Burnout among nurses hits ’emergency’ levels with staff facing ‘excessive workloads’, warn MPs

Rota gaps force staff to struggle with “chronic excessive workloads” which are only further exacerbated by staff leaving the NHS to escape the pressures.

Matt Bodell
8 June 2021
Nurse sat on floor next to hosptial bed.

The report admits that poor pay could also contribute to stress and burnout in health and care.

Burnout amongst nurses and other allied healthcare professionals has reached “emergency” levels and many staff are being forced to work under chronically “excessive workloads”, according to a new report.

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A new report by the Commons’ Health and Social Care Committee, chaired by former Health Secretary Jeremy Hunt, shines a light on the impact the pandemic has had on an already overstretched workforce.

The committee said that rota gaps forced staff to struggle with “chronic excessive workloads” which are only further exacerbated by staff leaving the NHS to escape the work pressures.

Although pay and reward were not the focus of the report, the report does admit that poor pay could also contribute to stress and burnout in health and care.

The committee said that while the pandemic had “exacerbated existing problems with staff welfare”, it had also “brought some benefits, including higher levels of recognition and different ways of working.”

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The report suggests a “total overhaul” of workforce planning including a move towards a more transparent process alongside recommending changes to improve workplace culture.

Not a new problem.

The Royal College of Nursing (RCN) told the committee that the UK had 50,000 vacancies across the NHS and nearly a quarter of nurses were considering quitting.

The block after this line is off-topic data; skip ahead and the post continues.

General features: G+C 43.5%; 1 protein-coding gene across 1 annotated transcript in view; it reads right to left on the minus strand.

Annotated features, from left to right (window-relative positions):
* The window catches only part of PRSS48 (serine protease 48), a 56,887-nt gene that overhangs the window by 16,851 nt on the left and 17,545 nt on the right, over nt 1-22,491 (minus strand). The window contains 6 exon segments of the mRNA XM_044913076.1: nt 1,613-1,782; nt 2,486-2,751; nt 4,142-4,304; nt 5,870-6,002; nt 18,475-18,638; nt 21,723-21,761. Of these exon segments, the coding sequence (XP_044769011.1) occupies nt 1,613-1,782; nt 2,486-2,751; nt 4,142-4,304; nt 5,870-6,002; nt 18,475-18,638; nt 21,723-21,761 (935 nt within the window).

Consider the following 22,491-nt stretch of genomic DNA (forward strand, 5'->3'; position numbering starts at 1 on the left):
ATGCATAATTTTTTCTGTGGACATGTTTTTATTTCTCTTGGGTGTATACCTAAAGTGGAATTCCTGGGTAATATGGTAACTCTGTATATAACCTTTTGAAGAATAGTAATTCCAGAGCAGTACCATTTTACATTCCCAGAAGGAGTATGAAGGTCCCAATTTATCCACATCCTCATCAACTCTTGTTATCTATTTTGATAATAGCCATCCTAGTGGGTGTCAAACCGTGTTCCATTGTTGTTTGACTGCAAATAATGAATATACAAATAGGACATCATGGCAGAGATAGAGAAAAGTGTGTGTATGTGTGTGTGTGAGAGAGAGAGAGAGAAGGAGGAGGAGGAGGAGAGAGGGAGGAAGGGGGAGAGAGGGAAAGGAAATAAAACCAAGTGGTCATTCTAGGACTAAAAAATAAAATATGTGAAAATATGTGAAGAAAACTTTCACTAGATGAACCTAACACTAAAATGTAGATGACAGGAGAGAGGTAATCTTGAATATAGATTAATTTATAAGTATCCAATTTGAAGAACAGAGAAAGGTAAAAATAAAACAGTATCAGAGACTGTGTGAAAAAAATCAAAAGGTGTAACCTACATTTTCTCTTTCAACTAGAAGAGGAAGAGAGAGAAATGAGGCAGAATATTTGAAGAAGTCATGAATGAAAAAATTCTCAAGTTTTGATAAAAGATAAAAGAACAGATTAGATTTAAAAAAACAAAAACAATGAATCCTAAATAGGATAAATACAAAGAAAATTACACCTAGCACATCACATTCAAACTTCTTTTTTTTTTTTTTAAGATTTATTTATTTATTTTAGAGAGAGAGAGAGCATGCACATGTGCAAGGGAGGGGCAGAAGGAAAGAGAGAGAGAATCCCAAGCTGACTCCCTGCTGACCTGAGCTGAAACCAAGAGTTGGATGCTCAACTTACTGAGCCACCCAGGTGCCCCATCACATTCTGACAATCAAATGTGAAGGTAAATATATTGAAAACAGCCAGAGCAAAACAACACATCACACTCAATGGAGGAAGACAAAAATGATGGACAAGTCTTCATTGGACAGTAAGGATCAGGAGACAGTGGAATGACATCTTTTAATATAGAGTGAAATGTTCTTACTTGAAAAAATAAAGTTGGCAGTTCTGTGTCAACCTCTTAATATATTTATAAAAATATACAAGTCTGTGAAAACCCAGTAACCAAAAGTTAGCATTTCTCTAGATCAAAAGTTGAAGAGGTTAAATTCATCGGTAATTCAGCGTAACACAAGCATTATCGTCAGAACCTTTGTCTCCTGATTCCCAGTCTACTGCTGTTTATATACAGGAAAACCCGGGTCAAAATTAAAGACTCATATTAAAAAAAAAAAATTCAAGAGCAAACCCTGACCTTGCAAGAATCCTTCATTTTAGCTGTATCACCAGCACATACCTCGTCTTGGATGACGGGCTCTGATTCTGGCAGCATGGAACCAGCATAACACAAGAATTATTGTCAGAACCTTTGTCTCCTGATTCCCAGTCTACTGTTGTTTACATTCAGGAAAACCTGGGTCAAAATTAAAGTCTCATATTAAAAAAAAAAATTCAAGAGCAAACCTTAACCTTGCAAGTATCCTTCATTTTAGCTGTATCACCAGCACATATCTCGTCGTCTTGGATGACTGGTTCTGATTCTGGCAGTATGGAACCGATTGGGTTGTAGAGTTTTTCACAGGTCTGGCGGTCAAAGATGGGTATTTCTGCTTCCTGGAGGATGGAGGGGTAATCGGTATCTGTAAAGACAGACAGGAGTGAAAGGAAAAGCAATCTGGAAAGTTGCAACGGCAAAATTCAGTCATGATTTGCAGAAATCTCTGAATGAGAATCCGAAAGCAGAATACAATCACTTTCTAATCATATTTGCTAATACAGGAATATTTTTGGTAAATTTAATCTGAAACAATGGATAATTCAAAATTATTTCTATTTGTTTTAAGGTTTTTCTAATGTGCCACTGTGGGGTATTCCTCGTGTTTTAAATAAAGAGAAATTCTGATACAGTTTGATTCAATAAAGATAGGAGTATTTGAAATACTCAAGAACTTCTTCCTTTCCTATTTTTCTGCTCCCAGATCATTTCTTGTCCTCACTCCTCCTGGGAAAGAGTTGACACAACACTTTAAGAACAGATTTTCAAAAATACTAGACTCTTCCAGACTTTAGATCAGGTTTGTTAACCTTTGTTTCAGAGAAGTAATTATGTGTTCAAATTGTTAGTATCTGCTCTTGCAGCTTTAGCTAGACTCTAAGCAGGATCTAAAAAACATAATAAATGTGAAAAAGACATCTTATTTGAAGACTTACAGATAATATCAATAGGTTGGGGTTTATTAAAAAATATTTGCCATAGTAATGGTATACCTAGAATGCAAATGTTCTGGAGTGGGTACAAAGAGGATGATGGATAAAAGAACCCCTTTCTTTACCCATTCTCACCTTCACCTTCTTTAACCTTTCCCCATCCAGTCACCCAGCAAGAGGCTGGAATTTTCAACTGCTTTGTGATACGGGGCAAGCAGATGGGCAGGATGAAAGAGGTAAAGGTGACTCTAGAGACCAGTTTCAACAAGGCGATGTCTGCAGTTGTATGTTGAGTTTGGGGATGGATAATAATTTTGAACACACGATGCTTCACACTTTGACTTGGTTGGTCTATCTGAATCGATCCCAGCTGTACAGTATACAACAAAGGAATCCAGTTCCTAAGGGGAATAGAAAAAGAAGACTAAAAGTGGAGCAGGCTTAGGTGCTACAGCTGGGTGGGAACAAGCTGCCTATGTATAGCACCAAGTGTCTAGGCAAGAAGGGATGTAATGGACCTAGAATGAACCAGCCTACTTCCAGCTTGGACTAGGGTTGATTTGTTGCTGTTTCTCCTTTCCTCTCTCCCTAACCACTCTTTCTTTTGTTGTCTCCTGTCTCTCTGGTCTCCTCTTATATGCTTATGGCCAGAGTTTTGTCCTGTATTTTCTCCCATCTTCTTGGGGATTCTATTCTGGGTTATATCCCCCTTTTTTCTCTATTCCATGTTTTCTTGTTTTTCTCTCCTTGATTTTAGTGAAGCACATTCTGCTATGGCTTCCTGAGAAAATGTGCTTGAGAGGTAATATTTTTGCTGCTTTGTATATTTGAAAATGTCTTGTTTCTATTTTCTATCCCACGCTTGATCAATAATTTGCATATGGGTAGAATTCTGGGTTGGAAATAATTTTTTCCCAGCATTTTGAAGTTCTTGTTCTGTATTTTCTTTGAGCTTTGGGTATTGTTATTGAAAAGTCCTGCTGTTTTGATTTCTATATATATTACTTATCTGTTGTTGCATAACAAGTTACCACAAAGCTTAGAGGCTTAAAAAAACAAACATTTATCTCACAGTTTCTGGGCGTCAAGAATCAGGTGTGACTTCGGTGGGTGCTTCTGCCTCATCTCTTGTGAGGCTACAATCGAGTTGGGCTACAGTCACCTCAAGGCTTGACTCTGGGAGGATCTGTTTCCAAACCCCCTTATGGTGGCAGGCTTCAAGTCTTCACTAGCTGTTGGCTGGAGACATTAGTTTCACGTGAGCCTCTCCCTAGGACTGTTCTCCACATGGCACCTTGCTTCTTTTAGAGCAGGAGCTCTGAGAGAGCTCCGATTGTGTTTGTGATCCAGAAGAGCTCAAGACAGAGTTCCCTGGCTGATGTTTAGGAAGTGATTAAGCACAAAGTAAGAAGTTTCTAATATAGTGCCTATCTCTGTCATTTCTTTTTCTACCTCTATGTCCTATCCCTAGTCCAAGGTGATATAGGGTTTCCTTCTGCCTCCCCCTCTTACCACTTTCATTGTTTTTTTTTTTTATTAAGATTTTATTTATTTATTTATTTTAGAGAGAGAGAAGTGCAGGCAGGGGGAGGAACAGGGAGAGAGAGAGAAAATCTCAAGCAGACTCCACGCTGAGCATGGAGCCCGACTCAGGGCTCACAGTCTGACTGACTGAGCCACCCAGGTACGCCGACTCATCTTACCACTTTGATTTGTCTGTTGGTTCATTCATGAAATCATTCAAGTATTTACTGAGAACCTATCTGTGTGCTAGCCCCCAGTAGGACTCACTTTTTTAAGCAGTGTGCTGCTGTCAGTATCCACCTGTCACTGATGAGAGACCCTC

RCN acting Chief Executive and General Secretary Pat Cullen said that it was not a new problem and cracks started to appear several years ago.  She said; “The unprecedented demand on nursing staff during the pandemic has had a huge impact on their own wellbeing.

“But, as this report shows, the cracks in the systems designed to look after nursing staff appeared years ago.

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Nursing and Midwifery Council (NMC) Chief Executive and Registrar Andrea Sutcliffe CBE warned that nurse’s mental health and wellbeing was “one of the top reasons given by nursing and midwifery professionals for leaving the NMC register”.

UNISON General Secretary Christina McAnea added that health and care staff are at “breaking point” and suggested that urgent reform to pay and conditions were needed.  She said; “The prime minister must act now to award a pay rise that allows the NHS to attract new people and stops the exodus of existing staff.

“A complete overhaul of wages is also vital in social care. This must include the introduction of proper sick pay.”

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